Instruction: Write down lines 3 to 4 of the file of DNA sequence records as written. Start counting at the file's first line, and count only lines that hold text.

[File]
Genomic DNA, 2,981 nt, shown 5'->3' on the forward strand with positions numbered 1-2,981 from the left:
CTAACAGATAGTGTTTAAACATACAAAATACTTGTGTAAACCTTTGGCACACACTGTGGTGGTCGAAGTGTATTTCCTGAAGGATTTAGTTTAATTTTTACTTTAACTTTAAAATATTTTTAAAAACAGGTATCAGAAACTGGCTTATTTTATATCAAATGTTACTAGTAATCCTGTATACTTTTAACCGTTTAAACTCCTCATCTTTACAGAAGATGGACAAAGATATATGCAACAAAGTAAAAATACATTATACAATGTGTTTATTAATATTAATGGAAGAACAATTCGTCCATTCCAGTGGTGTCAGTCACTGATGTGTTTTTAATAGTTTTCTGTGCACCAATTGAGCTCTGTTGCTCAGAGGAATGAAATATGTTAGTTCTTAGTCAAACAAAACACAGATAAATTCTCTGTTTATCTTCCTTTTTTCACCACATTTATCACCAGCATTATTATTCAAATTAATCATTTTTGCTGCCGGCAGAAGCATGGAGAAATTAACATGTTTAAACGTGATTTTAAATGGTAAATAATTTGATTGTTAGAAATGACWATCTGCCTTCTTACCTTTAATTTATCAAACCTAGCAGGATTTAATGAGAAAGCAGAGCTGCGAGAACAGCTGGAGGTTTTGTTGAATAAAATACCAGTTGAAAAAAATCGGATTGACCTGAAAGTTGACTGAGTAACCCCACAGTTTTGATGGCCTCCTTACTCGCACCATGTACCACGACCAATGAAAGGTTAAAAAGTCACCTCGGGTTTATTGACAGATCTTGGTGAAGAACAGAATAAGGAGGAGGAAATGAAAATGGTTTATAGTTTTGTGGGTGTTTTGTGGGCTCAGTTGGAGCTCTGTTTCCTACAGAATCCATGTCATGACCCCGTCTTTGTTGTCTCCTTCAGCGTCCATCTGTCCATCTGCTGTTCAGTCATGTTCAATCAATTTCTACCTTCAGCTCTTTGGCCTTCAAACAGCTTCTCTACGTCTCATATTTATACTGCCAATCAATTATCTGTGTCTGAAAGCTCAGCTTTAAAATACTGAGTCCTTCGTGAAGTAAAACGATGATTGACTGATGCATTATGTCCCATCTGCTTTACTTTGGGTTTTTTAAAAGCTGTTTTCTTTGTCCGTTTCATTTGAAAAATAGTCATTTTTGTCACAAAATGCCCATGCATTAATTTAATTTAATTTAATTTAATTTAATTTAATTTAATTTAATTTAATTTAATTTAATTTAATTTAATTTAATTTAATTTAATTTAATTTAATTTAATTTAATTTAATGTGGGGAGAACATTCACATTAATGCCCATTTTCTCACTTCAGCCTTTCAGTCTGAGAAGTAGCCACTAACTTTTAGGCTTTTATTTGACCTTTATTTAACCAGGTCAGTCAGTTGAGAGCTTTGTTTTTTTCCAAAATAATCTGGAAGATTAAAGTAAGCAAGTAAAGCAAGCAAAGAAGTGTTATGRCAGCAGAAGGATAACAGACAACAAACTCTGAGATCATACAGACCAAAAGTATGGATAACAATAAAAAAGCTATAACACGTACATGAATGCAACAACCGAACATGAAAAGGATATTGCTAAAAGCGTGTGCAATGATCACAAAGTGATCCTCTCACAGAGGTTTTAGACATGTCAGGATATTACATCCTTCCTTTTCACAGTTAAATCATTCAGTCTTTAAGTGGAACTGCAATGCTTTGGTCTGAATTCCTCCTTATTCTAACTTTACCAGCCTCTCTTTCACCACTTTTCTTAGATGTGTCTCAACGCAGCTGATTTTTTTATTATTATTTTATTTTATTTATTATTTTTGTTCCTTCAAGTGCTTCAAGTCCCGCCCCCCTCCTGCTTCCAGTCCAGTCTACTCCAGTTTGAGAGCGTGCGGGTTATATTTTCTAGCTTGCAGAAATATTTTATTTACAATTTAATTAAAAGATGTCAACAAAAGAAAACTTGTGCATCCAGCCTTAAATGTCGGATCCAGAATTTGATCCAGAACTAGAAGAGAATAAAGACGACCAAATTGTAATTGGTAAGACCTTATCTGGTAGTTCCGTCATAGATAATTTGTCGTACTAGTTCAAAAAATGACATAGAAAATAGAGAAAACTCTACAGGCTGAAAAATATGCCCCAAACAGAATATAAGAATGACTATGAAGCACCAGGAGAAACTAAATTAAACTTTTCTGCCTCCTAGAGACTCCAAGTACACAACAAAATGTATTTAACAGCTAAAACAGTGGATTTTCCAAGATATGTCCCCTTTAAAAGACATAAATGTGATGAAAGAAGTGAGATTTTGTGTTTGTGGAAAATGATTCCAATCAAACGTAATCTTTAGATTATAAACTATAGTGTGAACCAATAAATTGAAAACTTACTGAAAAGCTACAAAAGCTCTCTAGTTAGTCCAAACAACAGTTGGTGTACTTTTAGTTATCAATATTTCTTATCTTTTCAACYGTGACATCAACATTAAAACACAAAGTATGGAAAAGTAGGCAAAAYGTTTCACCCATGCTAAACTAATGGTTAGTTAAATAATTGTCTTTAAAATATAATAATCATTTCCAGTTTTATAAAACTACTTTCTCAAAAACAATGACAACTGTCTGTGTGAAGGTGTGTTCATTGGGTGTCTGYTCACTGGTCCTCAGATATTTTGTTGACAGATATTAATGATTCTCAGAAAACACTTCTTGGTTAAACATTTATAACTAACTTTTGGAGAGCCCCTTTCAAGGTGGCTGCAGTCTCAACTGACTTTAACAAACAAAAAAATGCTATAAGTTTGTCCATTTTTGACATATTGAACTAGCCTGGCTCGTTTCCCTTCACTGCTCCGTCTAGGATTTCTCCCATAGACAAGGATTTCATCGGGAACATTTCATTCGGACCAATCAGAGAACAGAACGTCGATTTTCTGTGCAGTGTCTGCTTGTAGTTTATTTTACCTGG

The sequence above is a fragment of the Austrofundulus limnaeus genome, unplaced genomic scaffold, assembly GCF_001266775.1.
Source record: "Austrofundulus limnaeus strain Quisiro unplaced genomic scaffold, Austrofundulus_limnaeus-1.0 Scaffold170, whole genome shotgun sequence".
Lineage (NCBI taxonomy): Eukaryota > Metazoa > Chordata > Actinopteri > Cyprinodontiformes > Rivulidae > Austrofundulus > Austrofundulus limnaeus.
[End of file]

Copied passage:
The sequence above is a fragment of the Austrofundulus limnaeus genome, unplaced genomic scaffold, assembly GCF_001266775.1.
Source record: "Austrofundulus limnaeus strain Quisiro unplaced genomic scaffold, Austrofundulus_limnaeus-1.0 Scaffold170, whole genome shotgun sequence".